The overall comparison of the two methods yields a mean bias error of less than 10 W m−2, and a root-mean-square error of less than 40 W m−2 for hourly averages.

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Wayne R. Rouse and Robert B. Stewart

Abstract

Energy-budget calculations and equilibrium, model estimates of evaporation from a lichen-dominated upland site in the Hudson Bay lowlands are presented. The energy-budget calculations reveal that the lichen surface is relatively resistant to evaporation with an average of only 54% of the daily net radiation being utilized in the evaporative process. Equilibrium model estimates of evaporation consistently over-estimate actual evaporation by 5 and 8% for hourly values and daily totals, respectively. A simple model, a function of the equilibrium model, is derived from a comparison of actual and equilibrium evaporation. The only inputs required for the model are net radiation, soil heat flow and screen temperatures. Tests of the model indicate that it will predict actual evaporation within 5% and that it can probably be applied to any high-latitude surface which exhibits a relatively large diffusive resistance to evaporation.

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Zuohao Cao, Jianmin Ma, and Wayne R. Rouse

Abstract

In this study, the authors have performed the variational computations for surface sensible heat fluxes over a large northern lake using observed wind, temperature gradient, and moisture gradient. In contrast with the conventional (Monin–Obukhov similarity theory) MOST-based flux-gradient method, the variational approach sufficiently utilizes observational meteorological conditions over the lake, where the conventional flux-gradient method performs poorly. Verifications using direct eddy-correlation measurements over Great Slave Lake, the fifth largest lake in North America in terms of surface area, during the open water period of 1999 demonstrate that the variational method yields good agreements between the computed and the measured sensible heat fluxes. It is also demonstrated that the variational method is more accurate than the flux-gradient method in computations of sensible heat flux across the air–water interface.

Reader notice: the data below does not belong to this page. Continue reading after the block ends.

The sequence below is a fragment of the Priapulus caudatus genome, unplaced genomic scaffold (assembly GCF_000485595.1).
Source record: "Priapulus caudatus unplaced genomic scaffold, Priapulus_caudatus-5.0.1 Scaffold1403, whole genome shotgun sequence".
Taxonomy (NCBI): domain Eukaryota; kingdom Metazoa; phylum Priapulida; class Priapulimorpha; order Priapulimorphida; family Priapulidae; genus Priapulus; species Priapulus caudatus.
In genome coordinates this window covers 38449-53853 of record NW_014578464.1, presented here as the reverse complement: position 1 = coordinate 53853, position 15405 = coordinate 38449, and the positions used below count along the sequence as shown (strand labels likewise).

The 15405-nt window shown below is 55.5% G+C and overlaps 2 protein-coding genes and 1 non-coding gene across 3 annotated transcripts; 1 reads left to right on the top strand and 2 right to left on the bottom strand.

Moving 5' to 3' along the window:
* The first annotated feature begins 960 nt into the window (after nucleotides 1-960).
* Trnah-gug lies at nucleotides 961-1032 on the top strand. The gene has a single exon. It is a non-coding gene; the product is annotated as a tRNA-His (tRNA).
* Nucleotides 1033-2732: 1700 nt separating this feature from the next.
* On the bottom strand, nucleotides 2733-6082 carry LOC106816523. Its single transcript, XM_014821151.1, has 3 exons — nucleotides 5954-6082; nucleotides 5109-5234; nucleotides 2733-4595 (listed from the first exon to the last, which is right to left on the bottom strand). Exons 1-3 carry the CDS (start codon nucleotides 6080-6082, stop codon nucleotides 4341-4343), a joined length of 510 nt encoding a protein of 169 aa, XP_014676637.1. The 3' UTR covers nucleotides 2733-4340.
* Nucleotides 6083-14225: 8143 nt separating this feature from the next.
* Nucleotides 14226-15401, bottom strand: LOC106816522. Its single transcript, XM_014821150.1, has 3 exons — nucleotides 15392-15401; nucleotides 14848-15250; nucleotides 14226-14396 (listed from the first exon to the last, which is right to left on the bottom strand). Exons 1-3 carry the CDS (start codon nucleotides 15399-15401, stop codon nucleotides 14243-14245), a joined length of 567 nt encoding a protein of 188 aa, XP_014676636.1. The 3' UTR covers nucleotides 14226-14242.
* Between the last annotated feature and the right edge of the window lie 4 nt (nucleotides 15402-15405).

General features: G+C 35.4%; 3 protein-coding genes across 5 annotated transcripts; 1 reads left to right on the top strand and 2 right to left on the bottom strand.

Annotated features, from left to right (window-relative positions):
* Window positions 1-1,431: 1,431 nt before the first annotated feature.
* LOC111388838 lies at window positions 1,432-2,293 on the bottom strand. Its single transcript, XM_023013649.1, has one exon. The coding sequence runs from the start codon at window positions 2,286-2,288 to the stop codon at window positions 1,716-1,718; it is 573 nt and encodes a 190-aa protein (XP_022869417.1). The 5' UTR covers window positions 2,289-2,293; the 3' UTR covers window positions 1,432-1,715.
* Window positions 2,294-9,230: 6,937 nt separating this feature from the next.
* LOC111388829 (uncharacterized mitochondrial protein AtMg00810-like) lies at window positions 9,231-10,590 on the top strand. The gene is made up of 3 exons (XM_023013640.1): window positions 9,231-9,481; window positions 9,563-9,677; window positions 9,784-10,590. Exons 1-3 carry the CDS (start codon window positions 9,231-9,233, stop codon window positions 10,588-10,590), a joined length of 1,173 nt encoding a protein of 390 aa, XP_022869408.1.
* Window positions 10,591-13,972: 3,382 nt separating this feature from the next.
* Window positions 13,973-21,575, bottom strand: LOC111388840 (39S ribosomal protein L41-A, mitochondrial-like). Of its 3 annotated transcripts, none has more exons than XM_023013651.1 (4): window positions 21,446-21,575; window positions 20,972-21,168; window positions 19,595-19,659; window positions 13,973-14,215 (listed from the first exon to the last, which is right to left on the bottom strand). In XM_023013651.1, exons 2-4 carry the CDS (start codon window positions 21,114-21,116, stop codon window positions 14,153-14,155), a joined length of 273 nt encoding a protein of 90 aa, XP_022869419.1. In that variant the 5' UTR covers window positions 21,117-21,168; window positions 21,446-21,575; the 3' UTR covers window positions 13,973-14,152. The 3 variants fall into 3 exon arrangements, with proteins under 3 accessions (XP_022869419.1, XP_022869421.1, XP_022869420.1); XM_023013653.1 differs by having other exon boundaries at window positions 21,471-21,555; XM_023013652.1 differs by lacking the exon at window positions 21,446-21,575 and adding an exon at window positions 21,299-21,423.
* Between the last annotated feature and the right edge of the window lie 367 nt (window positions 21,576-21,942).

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Robert B. Stewart and Wayne R. Rouse

Abstract

Summertime latent heat flux values determined by the energy budget approach are compared to equilibrium model estimates for two shallow lakes and two sedge meadow surfaces in northern Canada. Comparison of energy budget values with equilibrium estimates for each surface show that the latent heat flux can be accurately determined by the Priestley and Taylor (1972) model, where α the ratio of actual to equilibrium evaporation equals 1.26. Results suggest that the Priestley and Taylor parameter is generally applicable to saturated surfaces in high latitudes.

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Wayne R. Rouse, Donald Noad, and John McCutcheon

Abstract

Simultaneous measurements of global solar and incoming longwave radiation are presented for roof-top sites in a heavily polluted zone and relatively clean control sites in and around Hamilton. The measurements were taken intermittently under clear skies over a 3-year period. During part of the study vertical temperature profiles were measured between 150 and 2500 m in the industrial and control atmospheres.

Solar radiation was strongly attenuated by the industrial atmosphere whereas the daytime incoming infrared flux was increased so that the latter generally compensated fully for the former and the total radiation reaching the ground was similar at both the industrial and control sites.

Vertical temperature profiles show that an elevated inversion develops anywhere between 1070 and 1980 m in the industrial atmosphere depending on the season. Prier to early afternoon the inversion weakens and moves upward but in the late afternoon it both strengthens and descends. The rate of atmospheric temperature changes beneath the elevated inversion is substantially greater than in the control atmosphere.

An hypothesis is advanced that heavy particulate concentrations in Hamilton's atmosphere play a dual role in absorbing and reflecting solar radiation and in increasing radiative emissivity and absorptivity so that the heat energy from the absorbed solar radiation and absorbed outgoing infrared radiation is rapidly dissipated. This hypothesis is supported by the fact that average atmospheric temperatures in the industrial and control atmospheres do not differ significantly.